• The leaders themselves need an advocate group, a network that can help them to get together, be mentored and continuously improve their leadership skills.
  • Female groups should be smaller to easily allow knowledge coupled with more supervision and mentorship. Here, reference was made to a book, “Think and Grow Rich by Napoleon Hill.”
  • Girls should identify their niche and follow through with it.
  • Many women wait for things to happen, “but we need to realize that we do not have to wait. If you want something, go for it.”
  • Ladies were encouraged the girls to share their stories as much as possible. This is one of the best ways to motivate more ladies into a profession.

 

Why there are loose synergies amongst the various ‘girl’ groups/initiatives and how these can be strengthened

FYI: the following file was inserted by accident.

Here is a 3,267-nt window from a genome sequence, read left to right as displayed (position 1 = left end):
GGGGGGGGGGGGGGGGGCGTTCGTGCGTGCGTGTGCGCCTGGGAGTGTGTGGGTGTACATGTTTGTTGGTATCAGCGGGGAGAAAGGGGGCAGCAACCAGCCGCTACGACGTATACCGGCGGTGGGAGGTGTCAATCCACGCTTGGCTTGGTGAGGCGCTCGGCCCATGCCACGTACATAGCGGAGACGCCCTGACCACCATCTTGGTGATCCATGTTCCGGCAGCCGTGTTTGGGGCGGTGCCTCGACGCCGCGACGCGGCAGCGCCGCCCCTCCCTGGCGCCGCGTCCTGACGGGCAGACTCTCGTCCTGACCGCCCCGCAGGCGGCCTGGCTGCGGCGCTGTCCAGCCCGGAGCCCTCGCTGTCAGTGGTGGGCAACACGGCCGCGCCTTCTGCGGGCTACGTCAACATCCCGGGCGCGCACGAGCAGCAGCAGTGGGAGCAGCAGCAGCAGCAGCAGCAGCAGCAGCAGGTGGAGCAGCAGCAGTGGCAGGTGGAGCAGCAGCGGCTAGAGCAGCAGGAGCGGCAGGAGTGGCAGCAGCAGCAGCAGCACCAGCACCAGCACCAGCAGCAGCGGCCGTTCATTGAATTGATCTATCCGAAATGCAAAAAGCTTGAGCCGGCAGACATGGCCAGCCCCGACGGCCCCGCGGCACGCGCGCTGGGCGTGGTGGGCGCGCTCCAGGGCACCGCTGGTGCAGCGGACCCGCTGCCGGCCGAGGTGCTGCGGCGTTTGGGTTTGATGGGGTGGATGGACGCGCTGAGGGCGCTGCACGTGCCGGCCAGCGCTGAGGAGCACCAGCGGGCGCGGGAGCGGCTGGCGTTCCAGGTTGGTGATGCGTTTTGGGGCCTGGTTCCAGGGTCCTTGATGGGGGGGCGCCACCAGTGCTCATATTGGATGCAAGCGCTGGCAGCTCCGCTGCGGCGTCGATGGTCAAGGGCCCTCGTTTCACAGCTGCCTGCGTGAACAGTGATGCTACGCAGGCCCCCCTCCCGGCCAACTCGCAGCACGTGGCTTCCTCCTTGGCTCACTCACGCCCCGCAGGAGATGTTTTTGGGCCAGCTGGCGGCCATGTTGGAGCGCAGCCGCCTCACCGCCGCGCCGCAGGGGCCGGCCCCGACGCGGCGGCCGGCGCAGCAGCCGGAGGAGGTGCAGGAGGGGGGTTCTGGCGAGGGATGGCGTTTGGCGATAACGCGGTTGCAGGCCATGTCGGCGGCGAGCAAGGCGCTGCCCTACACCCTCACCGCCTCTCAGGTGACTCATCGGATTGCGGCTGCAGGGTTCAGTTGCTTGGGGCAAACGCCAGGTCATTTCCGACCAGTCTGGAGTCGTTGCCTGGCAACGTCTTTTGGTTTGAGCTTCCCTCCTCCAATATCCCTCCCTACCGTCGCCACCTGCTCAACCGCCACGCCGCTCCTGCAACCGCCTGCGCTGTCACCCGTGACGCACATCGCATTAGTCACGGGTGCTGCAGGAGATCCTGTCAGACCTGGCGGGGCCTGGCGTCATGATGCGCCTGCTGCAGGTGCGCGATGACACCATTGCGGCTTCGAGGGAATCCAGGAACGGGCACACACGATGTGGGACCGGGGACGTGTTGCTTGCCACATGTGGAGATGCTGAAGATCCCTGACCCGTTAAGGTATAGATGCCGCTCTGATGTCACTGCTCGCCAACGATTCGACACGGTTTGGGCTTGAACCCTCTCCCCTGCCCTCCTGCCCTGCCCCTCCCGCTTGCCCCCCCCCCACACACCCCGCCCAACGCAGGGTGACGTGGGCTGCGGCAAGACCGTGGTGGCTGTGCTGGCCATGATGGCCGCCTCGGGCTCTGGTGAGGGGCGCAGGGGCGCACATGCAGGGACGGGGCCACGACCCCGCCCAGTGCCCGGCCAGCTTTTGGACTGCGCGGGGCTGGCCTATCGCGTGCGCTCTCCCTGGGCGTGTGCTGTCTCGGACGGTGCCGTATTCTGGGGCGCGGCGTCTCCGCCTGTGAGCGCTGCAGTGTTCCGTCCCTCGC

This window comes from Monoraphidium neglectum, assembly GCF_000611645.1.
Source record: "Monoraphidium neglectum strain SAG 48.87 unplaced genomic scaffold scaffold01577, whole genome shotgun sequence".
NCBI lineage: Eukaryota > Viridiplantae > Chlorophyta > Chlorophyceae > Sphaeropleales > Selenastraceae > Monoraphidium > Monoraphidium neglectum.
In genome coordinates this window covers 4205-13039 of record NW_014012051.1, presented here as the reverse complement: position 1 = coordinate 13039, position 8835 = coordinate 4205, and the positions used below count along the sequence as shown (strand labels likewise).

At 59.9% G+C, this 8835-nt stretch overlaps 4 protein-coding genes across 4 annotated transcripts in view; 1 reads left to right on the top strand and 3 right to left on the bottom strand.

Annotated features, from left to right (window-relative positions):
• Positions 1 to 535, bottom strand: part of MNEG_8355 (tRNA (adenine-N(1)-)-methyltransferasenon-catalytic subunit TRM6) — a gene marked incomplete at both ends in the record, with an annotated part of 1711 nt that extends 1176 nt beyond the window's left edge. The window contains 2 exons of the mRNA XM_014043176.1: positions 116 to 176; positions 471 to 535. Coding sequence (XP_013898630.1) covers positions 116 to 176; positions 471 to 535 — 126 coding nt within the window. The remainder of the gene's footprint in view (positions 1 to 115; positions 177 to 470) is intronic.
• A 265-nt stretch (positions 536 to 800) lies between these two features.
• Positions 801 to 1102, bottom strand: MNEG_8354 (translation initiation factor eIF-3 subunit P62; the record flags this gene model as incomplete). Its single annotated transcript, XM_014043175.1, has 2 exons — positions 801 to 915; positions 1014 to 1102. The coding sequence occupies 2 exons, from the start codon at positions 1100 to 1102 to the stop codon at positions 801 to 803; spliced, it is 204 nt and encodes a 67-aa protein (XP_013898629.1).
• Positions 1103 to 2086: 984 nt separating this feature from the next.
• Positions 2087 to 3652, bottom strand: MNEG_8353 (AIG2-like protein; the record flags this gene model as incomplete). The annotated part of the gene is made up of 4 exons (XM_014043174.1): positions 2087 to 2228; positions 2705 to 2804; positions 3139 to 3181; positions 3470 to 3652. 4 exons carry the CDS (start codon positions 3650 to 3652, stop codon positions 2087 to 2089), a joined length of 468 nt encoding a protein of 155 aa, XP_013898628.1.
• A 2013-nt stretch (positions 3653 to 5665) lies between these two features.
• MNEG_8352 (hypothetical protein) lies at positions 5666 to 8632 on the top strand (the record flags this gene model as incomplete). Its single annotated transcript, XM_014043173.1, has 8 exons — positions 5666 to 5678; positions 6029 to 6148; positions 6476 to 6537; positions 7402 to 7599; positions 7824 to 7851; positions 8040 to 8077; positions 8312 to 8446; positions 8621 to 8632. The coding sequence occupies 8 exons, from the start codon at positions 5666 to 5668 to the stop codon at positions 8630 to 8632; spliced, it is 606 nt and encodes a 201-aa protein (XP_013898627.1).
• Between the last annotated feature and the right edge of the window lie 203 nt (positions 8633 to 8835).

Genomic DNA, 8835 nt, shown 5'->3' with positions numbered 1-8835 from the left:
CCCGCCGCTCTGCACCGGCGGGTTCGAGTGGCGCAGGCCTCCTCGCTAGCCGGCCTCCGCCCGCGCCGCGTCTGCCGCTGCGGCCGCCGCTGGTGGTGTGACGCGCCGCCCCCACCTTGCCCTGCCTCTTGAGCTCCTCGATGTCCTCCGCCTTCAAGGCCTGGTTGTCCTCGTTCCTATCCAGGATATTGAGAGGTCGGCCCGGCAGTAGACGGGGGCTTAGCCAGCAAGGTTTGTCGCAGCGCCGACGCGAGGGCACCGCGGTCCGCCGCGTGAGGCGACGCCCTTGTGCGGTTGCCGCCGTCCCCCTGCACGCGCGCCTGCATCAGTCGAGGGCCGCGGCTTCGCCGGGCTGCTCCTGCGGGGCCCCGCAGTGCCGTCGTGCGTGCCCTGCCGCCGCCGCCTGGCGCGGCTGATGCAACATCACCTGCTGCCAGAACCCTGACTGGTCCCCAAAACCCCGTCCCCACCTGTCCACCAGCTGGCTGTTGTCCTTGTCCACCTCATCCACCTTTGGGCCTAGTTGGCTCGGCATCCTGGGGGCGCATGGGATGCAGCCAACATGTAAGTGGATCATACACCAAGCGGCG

One participant defined the word ‘synergy’, saying that it is the interaction of two or more agents or forces so that their combined effect is greater than the sum of their individual effects.

Need to consider the history of these female groups. Why they were started? What were there ideas for sustainability? Were the founders ever profiled? Most of the groups have leaders behind them, do we know their level of exposure, and do they have a unifying image?  Do they have something to learn from the rest? Do they listen? Are they open minded?

RAN needs to understand how the girl groups do their things, how do they run their events, and how extensive are the men involved in these activities? She asserted that it’s alright to have a multi-diversity of platforms and groups but ensure support of the founding leadership and most importantly build trust.

Wrap up

As the event timed down to two hours, the audience was left in deep thought by all the presentations. The RAN4Gals platform that had convened the camp was introduced. They shared that one of RAN’s goals was getting ladies to the helm of innovation and they were exploring doing this without necessarily re-inventing another wheel (creating another girl group). Therefore, through a platform were various groups and individuals meet, RAN4Gals would be able to make its contribution in form of capacity building, seed grant funding and incubation.